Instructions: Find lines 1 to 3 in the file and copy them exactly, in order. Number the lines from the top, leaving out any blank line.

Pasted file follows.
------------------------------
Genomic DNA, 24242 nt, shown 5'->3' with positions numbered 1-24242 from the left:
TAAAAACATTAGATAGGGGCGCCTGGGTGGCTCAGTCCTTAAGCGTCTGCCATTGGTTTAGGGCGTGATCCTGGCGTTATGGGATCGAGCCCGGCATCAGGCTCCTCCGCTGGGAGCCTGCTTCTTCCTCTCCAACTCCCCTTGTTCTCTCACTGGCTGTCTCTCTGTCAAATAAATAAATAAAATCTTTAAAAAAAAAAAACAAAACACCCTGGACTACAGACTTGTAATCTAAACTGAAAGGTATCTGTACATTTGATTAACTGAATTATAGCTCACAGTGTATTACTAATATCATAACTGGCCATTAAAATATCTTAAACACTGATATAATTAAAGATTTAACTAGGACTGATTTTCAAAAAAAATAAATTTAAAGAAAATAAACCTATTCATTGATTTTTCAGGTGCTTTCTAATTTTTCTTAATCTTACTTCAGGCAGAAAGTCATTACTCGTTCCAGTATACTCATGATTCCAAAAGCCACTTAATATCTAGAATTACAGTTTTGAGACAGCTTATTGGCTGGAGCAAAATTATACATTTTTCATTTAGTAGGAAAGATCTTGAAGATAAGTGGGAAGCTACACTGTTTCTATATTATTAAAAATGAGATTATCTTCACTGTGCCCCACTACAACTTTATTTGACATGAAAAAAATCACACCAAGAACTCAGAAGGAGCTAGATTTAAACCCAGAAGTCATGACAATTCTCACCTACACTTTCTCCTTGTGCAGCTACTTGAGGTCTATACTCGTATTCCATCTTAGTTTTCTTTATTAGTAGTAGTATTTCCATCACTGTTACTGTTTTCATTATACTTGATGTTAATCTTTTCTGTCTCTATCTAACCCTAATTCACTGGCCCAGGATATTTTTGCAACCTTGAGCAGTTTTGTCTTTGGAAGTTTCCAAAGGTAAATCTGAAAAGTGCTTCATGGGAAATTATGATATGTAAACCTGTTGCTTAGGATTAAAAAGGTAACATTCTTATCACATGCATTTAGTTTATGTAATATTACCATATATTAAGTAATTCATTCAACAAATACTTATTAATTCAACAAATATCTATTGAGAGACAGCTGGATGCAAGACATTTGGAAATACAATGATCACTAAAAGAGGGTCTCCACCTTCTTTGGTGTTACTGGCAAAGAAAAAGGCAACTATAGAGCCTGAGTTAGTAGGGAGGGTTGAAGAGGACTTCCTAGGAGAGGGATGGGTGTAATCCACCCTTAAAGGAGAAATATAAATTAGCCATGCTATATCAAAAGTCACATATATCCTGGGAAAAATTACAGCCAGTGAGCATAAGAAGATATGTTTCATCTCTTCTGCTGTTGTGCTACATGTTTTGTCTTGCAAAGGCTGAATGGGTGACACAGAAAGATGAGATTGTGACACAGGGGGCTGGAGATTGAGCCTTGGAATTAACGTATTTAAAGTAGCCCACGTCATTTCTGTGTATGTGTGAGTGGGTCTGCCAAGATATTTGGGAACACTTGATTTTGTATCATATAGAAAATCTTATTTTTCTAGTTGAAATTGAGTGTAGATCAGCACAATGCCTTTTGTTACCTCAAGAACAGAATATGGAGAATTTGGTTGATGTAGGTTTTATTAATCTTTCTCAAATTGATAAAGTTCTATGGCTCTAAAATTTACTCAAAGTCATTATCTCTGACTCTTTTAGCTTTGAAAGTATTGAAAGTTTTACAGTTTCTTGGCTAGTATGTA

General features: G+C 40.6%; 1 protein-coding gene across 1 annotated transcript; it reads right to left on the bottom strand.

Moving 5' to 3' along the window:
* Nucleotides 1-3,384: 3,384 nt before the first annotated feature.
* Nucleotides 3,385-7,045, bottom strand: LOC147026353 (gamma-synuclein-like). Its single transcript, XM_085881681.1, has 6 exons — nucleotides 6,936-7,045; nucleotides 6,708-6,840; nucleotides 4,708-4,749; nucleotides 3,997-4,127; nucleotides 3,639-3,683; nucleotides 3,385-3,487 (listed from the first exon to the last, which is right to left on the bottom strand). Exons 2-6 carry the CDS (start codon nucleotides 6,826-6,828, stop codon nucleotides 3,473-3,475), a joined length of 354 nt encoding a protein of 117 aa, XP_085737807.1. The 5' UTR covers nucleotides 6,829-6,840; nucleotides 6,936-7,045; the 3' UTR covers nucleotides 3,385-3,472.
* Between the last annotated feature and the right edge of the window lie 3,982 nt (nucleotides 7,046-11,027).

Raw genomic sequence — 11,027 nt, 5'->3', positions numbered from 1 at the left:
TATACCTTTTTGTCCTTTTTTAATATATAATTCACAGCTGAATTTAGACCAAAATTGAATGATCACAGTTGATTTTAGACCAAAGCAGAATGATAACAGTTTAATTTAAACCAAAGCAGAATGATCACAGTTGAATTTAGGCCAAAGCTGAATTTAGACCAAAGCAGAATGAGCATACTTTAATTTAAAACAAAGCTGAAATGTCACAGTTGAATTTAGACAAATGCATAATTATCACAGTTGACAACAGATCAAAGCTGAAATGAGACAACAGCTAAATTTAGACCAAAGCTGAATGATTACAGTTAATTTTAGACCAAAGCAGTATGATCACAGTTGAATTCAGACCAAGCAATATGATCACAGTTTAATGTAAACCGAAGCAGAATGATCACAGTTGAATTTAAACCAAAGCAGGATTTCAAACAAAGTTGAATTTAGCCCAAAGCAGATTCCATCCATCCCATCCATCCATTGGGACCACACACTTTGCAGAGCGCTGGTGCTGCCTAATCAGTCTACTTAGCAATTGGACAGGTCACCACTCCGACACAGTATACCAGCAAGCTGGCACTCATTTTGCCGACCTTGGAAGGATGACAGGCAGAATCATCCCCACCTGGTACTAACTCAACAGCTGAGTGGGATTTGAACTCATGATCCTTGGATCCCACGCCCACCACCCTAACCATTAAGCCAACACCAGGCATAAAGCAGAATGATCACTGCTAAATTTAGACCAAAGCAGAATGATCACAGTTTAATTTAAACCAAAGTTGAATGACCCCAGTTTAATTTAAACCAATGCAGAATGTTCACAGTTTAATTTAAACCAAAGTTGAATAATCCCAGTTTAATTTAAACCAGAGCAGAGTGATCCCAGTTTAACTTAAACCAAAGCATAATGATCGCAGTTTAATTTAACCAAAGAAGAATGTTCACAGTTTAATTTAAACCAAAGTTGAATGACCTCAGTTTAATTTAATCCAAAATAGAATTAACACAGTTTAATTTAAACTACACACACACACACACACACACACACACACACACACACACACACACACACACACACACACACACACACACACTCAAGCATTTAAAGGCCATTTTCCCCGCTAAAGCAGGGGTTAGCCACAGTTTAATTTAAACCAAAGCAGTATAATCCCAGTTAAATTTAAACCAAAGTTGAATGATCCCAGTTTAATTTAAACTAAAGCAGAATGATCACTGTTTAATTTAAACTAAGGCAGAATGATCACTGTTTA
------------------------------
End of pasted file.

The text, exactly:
Genomic DNA, 24242 nt, shown 5'->3' with positions numbered 1-24242 from the left:
TAAAAACATTAGATAGGGGCGCCTGGGTGGCTCAGTCCTTAAGCGTCTGCCATTGGTTTAGGGCGTGATCCTGGCGTTATGGGATCGAGCCCGGCATCAGGCTCCTCCGCTGGGAGCCTGCTTCTTCCTCTCCAACTCCCCTTGTTCTCTCACTGGCTGTCTCTCTGTCAAATAAATAAATAAAATCTTTAAAAAAAAAAAACAAAACACCCTGGACTACAGACTTGTAATCTAAACTGAAAGGTATCTGTACATTTGATTAACTGAATTATAGCTCACAGTGTATTACTAATATCATAACTGGCCATTAAAATATCTTAAACACTGATATAATTAAAGATTTAACTAGGACTGATTTTCAAAAAAAATAAATTTAAAGAAAATAAACCTATTCATTGATTTTTCAGGTGCTTTCTAATTTTTCTTAATCTTACTTCAGGCAGAAAGTCATTACTCGTTCCAGTATACTCATGATTCCAAAAGCCACTTAATATCTAGAATTACAGTTTTGAGACAGCTTATTGGCTGGAGCAAAATTATACATTTTTCATTTAGTAGGAAAGATCTTGAAGATAAGTGGGAAGCTACACTGTTTCTATATTATTAAAAATGAGATTATCTTCACTGTGCCCCACTACAACTTTATTTGACATGAAAAAAATCACACCAAGAACTCAGAAGGAGCTAGATTTAAACCCAGAAGTCATGACAATTCTCACCTACACTTTCTCCTTGTGCAGCTACTTGAGGTCTATACTCGTATTCCATCTTAGTTTTCTTTATTAGTAGTAGTATTTCCATCACTGTTACTGTTTTCATTATACTTGATGTTAATCTTTTCTGTCTCTATCTAACCCTAATTCACTGGCCCAGGATATTTTTGCAACCTTGAGCAGTTTTGTCTTTGGAAGTTTCCAAAGGTAAATCTGAAAAGTGCTTCATGGGAAATTATGATATGTAAACCTGTTGCTTAGGATTAAAAAGGTAACATTCTTATCACATGCATTTAGTTTATGTAATATTACCATATATTAAGTAATTCATTCAACAAATACTTATTAATTCAACAAATATCTATTGAGAGACAGCTGGATGCAAGACATTTGGAAATACAATGATCACTAAAAGAGGGTCTCCACCTTCTTTGGTGTTACTGGCAAAGAAAAAGGCAACTATAGAGCCTGAGTTAGTAGGGAGGGTTGAAGAGGACTTCCTAGGAGAGGGATGGGTGTAATCCACCCTTAAAGGAGAAATATAAATTAGCCATGCTATATCAAAAGTCACATATATCCTGGGAAAAATTACAGCCAGTGAGCATAAGAAGATATGTTTCATCTCTTCTGCTGTTGTGCTACATGTTTTGTCTTGCAAAGGCTGAATGGGTGACACAGAAAGATGAGATTGTGACACAGGGGGCTGGAGATTGAGCCTTGGAATTAACGTATTTAAAGTAGCCCACGTCATTTCTGTGTATGTGTGAGTGGGTCTGCCAAGATATTTGGGAACACTTGATTTTGTATCATATAGAAAATCTTATTTTTCTAGTTGAAATTGAGTGTAGATCAGCACAATGCCTTTTGTTACCTCAAGAACAGAATATGGAGAATTTGGTTGATGTAGGTTTTATTAATCTTTCTCAAATTGATAAAGTTCTATGGCTCTAAAATTTACTCAAAGTCATTATCTCTGACTCTTTTAGCTTTGAAAGTATTGAAAGTTTTACAGTTTCTTGGCTAGTATGTA

General features: G+C 40.6%; 1 protein-coding gene across 1 annotated transcript; it reads right to left on the bottom strand.